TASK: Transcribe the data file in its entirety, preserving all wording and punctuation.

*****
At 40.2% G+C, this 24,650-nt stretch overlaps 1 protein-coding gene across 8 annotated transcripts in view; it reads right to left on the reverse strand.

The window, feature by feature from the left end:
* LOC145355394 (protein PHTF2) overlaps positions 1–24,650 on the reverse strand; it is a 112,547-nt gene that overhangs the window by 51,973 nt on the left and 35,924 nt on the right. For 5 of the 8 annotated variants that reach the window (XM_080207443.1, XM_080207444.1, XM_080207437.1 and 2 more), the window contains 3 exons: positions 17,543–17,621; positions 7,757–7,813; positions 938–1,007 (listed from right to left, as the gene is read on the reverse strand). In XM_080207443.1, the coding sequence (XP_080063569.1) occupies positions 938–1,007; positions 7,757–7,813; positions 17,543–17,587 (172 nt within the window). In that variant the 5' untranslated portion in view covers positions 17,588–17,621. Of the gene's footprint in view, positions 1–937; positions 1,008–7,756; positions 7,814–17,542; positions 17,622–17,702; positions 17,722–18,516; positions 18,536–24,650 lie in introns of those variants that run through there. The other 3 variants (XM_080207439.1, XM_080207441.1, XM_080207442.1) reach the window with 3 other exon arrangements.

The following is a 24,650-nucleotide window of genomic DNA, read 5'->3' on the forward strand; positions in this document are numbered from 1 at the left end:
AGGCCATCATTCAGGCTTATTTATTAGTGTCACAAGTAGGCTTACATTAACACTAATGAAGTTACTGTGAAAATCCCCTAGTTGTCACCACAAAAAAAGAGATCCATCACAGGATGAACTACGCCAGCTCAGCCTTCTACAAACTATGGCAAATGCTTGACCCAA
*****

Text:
At 40.2% G+C, this 24,650-nt stretch overlaps 1 protein-coding gene across 8 annotated transcripts in view; it reads right to left on the reverse strand.

The window, feature by feature from the left end:
* LOC145355394 (protein PHTF2) overlaps positions 1–24,650 on the reverse strand; it is a 112,547-nt gene that overhangs the window by 51,973 nt on the left and 35,924 nt on the right. For 5 of the 8 annotated variants that reach the window (XM_080207443.1, XM_080207444.1, XM_080207437.1 and 2 more), the window contains 3 exons: positions 17,543–17,621; positions 7,757–7,813; positions 938–1,007 (listed from right to left, as the gene is read on the reverse strand). In XM_080207443.1, the coding sequence (XP_080063569.1) occupies positions 938–1,007; positions 7,757–7,813; positions 17,543–17,587 (172 nt within the window). In that variant the 5' untranslated portion in view covers positions 17,588–17,621. Of the gene's footprint in view, positions 1–937; positions 1,008–7,756; positions 7,814–17,542; positions 17,622–17,702; positions 17,722–18,516; positions 18,536–24,650 lie in introns of those variants that run through there. The other 3 variants (XM_080207439.1, XM_080207441.1, XM_080207442.1) reach the window with 3 other exon arrangements.

The following is a 24,650-nucleotide window of genomic DNA, read 5'->3' on the forward strand; positions in this document are numbered from 1 at the left end:
AGGCCATCATTCAGGCTTATTTATTAGTGTCACAAGTAGGCTTACATTAACACTAATGAAGTTACTGTGAAAATCCCCTAGTTGTCACCACAAAAAAAGAGATCCATCACAGGATGAACTACGCCAGCTCAGCCTTCTACAAACTATGGCAAATGCTTGACCCAA